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The test carried out by UBITENNIS in 2015 is available at the following link.

Head Tennis Sensor came into play a little later, exactly in 2018 with a sensor that is not quite built into the rackets. Head has designed a range of racquets with a slot inside the end cap of the grip so that the sensor fits flush, and is practically one with the racquet. From the Head website, it appears there are over 50 racket models available that can accommodate the sensor. Another interesting thing to note is that the Head Tennis sensor is based on Zepp Labs technology as it is possible to appreciate the words “Powered by Zepp”.

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In general, apart from the cost of the racquets and the choices limited to some models, the people who tried them seemed quite satisfied with the performance offered.

Sensor mounted on the dampener.

Another location on the racket where the sensors can be found is the shock absorber or vibration damper. The main advantage of these sensors is that it is relatively discreet and it is even more so for athletes who already use a shock absorber during play or training.

Qlipp is one such tennis sensor that works also as a shock absorber. The sensor can be fixed (or Qlipped) on the strings through the patented “twist and lock” design.

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Courtmatics is another similar product. The most noticeable difference from Qlipp is in the round shape and the fact that it has no special mounting mechanism as it is attached in the same way as a normal vibration damper, pulling two strings in the middle, so that you can make room for slip the sensor. Furthermore, it is worth highlighting that these sensors have been designed to withstand direct impacts from tennis balls even at high speeds.

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Sensors worn by the athlete (wearables)

Athletes who like to change racquets often and do not like to move sensors from one racket to another, or just do not like having other sensors on their rackets, might consider having the sensor on themselves. Assuming the sensor is worn consistently in the same way and mounted in the same part of the body, consistent and comparable data should be obtained.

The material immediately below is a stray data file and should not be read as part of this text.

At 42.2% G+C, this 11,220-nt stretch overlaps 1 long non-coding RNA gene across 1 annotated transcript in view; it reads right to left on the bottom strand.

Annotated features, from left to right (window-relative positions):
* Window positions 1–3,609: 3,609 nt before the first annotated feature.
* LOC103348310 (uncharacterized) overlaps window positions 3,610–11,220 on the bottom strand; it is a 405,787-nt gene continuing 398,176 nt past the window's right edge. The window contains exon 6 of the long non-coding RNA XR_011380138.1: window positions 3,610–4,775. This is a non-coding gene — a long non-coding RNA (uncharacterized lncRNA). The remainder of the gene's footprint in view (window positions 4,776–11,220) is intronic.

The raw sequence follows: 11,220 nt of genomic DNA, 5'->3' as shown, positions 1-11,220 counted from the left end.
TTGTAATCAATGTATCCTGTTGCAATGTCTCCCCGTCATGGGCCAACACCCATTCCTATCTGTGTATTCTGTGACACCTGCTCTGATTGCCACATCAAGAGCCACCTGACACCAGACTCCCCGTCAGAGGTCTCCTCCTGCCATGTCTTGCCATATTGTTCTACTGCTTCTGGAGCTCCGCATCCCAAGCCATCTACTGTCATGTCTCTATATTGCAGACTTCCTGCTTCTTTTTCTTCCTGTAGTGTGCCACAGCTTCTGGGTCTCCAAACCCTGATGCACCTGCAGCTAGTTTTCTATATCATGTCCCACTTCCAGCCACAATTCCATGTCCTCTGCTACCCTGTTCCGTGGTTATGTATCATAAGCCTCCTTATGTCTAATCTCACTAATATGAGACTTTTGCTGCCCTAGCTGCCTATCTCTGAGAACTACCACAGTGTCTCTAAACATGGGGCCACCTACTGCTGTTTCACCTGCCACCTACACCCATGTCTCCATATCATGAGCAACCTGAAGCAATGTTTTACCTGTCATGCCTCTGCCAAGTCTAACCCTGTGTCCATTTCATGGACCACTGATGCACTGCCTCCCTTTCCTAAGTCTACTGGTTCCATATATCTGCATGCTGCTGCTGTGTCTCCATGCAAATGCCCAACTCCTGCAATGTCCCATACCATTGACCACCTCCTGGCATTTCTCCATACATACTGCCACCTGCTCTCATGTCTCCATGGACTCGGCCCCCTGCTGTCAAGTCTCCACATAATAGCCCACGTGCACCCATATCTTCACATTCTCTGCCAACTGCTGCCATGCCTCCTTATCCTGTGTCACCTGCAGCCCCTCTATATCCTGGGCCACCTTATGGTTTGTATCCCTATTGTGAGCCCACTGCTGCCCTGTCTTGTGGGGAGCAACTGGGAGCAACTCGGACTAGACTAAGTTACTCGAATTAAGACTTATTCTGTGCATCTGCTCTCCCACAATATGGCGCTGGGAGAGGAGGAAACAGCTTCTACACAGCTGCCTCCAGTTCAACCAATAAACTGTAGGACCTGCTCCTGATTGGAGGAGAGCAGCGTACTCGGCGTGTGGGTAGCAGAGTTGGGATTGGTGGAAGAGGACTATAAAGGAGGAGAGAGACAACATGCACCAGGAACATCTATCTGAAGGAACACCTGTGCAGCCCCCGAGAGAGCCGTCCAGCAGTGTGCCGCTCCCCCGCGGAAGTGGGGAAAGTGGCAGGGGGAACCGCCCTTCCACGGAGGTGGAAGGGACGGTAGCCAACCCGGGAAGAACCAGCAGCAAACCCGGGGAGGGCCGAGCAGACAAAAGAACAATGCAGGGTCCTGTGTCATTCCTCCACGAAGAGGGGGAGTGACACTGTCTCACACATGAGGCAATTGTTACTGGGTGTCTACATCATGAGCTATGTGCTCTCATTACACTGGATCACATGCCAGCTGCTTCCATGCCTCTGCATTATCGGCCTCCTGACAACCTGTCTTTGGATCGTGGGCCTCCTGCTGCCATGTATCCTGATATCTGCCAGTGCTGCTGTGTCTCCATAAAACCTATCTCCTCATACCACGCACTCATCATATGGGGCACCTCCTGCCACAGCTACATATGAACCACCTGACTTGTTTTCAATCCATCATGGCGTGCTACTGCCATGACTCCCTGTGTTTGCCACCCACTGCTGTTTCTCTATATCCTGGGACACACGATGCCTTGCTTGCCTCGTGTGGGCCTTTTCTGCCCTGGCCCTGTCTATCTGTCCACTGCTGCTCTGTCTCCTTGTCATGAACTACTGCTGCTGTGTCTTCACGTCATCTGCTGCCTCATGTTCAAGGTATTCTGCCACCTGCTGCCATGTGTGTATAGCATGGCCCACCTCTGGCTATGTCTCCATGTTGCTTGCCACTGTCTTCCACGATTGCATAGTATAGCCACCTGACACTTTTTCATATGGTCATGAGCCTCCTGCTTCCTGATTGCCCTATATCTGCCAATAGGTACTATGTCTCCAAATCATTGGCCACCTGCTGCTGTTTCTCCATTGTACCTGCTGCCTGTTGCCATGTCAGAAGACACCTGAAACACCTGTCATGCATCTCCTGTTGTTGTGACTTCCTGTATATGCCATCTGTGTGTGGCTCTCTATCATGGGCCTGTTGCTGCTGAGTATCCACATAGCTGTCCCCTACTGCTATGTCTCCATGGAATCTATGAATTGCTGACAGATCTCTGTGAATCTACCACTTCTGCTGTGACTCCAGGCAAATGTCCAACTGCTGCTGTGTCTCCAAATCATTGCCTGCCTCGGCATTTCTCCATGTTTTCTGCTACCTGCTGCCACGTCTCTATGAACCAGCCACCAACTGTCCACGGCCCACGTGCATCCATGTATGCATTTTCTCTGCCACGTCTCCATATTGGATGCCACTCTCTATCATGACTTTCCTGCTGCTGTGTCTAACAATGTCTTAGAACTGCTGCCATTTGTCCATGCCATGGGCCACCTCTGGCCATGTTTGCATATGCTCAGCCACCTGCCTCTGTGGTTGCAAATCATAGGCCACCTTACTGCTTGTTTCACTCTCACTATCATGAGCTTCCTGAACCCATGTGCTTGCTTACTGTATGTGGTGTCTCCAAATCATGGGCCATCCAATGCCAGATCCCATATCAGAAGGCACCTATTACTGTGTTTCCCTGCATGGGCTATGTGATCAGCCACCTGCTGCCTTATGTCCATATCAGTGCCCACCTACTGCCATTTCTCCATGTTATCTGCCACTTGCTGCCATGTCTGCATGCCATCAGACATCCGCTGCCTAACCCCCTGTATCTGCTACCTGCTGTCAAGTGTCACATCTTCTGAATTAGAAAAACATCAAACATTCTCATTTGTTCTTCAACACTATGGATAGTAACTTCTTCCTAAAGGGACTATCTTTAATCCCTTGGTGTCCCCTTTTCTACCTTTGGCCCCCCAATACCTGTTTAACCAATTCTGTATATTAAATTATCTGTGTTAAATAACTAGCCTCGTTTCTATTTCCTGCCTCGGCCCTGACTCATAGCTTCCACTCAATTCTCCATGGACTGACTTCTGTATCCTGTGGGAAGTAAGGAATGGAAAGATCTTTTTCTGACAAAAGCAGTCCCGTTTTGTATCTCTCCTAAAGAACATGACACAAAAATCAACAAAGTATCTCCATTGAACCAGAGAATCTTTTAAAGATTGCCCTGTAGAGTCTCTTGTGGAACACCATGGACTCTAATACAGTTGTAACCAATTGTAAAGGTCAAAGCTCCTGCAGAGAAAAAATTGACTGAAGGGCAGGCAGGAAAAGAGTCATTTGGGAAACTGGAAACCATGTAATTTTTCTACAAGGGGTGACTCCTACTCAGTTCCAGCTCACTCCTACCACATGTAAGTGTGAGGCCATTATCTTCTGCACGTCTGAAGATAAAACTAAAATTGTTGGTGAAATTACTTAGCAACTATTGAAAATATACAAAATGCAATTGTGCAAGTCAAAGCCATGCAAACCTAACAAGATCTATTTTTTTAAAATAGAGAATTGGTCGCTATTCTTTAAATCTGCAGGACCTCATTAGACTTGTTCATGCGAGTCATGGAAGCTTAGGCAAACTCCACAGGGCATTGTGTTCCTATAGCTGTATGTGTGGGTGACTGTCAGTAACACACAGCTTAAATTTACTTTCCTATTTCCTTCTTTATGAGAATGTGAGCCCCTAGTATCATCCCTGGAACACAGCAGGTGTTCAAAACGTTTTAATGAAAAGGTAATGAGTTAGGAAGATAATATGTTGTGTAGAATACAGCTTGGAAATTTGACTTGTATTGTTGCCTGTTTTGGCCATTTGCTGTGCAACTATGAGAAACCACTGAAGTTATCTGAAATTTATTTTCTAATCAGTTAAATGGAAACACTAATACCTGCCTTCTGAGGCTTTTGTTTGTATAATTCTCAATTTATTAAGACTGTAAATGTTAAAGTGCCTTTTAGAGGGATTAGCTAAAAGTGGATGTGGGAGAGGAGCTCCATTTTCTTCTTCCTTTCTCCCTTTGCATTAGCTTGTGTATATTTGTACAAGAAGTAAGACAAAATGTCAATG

Babolat Pop is interesting to notice was produced after Babolat Play and launched in 2015. The hypothesis is that Babolat wanted to offer to athletes more tracking options, but basically, it’s a wrist band sensor, except for the sensor unit (or IMU) which is a removable device that can be “plugged” into an adjustable wrist strap. You can find the 2015 Ubitennis article at the following link.

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The latest wearable is Pivot Tennis produced by TuringSense. Essentially, it is a set of 5 (or more) motion sensors (IMUs) that can be worn by an athlete while training or playing. The sensors are clipped onto the athlete’s limbs near the joints (e.g. wrist, elbow, knee, ankle) and capture all movements of the athlete. Similar to other wearables, such as Notch or Xsens or Perception Neuron, Pivot Tennis has a motion capture system. The product at the moment is not available for consumers, but only for tennis centers and universities with the scope of research and development.